• Similar to home equity loans, except home equity loans are basically a credit limit

    • An amount up to which you can borrow without reapplying each time

      • Interest is tax deductible


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Second Mortgages Fannie Mae, and Realtor.com.

  • Warning

    • Even if you pay your primary mortgage payments on time, you can lose your house if you fail to pay your second mortgage payments on time

    • If your house drops in value, the amount you owe stays the same

  • 125 loans

    • Loans up to 125% of the market value of the house

      • Risky!


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Finding the Right House to Buy Fannie Mae, and Realtor.com.

  • Recommend that you prequalify for mortgage before you start looking

    • Know the max you can afford so you won’t waste time

    • Lets you quickly arrange financing once you find the house you want


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Using a Real Estate Agent Fannie Mae, and Realtor.com.

  • You can either find houses yourself that you are interested in or

  • Tell an agent what you’re interested in and have them contact you with a list of prospects

  • Once you’ve selected a house, agent will help you make a formal offer

    • Prepare a contract stating offer price, desired closing date, etc.

    • Seller will either accept offer, make counteroffer, or reject offer

    • You’ll have to put up earnest money

      • A security deposit (which you’ll probably lose if you recant offer)


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Home Inspections Fannie Mae, and Realtor.com.

  • You’ll definitely want the house inspected before you buy it, even if it is brand new

  • You can ask seller to fix things that are found during the house inspection, or lower the purchase price to adjust for these items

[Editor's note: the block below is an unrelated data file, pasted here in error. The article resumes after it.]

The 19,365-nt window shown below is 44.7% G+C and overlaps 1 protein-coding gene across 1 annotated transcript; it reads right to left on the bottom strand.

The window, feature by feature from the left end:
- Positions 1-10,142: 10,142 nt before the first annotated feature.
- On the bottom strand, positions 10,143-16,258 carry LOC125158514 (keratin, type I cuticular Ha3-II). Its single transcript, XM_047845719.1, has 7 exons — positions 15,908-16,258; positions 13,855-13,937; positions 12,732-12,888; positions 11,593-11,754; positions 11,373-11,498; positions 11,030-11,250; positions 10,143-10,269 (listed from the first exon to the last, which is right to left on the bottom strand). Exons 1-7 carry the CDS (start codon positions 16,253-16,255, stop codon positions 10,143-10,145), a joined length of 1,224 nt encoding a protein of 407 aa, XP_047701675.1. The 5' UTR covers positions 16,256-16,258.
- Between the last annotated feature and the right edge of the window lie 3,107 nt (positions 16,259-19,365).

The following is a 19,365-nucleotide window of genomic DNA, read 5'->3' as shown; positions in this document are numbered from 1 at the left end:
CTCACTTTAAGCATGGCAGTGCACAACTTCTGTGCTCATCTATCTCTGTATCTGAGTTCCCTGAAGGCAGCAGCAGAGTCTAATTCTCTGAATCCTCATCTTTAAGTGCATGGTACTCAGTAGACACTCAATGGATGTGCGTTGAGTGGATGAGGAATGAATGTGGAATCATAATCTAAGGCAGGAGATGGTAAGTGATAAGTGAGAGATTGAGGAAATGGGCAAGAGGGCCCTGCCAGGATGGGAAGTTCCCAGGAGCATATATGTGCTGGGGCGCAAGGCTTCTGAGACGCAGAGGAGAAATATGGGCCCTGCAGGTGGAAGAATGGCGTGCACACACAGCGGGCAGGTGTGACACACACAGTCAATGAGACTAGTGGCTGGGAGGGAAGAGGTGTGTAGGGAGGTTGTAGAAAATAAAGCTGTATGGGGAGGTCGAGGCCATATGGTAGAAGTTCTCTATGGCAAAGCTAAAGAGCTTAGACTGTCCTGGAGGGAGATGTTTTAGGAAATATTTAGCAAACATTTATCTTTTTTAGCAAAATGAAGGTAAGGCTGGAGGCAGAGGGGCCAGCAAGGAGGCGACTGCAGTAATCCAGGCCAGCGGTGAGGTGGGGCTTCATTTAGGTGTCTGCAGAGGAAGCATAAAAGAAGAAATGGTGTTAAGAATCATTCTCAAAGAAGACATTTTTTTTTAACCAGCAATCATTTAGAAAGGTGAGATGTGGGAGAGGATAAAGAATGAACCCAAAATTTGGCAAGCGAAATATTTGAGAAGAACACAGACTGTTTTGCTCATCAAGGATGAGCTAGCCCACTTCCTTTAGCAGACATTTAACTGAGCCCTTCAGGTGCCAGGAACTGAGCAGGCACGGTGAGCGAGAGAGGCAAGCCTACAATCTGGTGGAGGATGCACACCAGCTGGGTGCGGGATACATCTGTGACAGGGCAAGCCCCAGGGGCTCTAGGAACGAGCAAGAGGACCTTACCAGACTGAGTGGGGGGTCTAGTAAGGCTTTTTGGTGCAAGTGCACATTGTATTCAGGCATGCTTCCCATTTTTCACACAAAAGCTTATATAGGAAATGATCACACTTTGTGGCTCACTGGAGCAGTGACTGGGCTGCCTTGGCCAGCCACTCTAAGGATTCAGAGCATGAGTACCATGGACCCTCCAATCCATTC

• Expect to pay $150–$500 for a home inspection


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Home Warranties Fannie Mae, and Realtor.com.

  • Most new homes come with a one-year warranty

  • For an older home, you could either buy a warranty (for about $350) that covers certain items (water heater, stove, etc.)

  • Some sellers now buy these warranties and offer as a sales incentive


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Selling a Home Fannie Mae, and Realtor.com.

  • Should you use a real estate agent?

    • Agents charge between 6 and 7% of selling price

    • If you don’t use a real estate agent, you have to advertise the house, arrange for viewing, negotiate with buyer, etc.

      • About 80% of houses are sold via an agent

  • Setting the asking price

    • Agent will help establish this

  • Selling costs

    • May include real estate commission, title insurance, real estate taxes


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Fixing Up Your Home Fannie Mae, and Realtor.com.

  • Why do home improvements?

    • Satisfy you

    • Increase potential selling price

  • Bathroom/kitchen improvements tend to recover the best

  • Don’t improve your home too much

    • If the value is more than 10–15% of average home price in your neighborhood, you probably won’t get that much for it

  • Shop around


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Taxes and the Sale of Your Home Fannie Mae, and Realtor.com.

  • Most homeowners will never pay federal taxes on the sale of their home

  • However, it is important to keep good records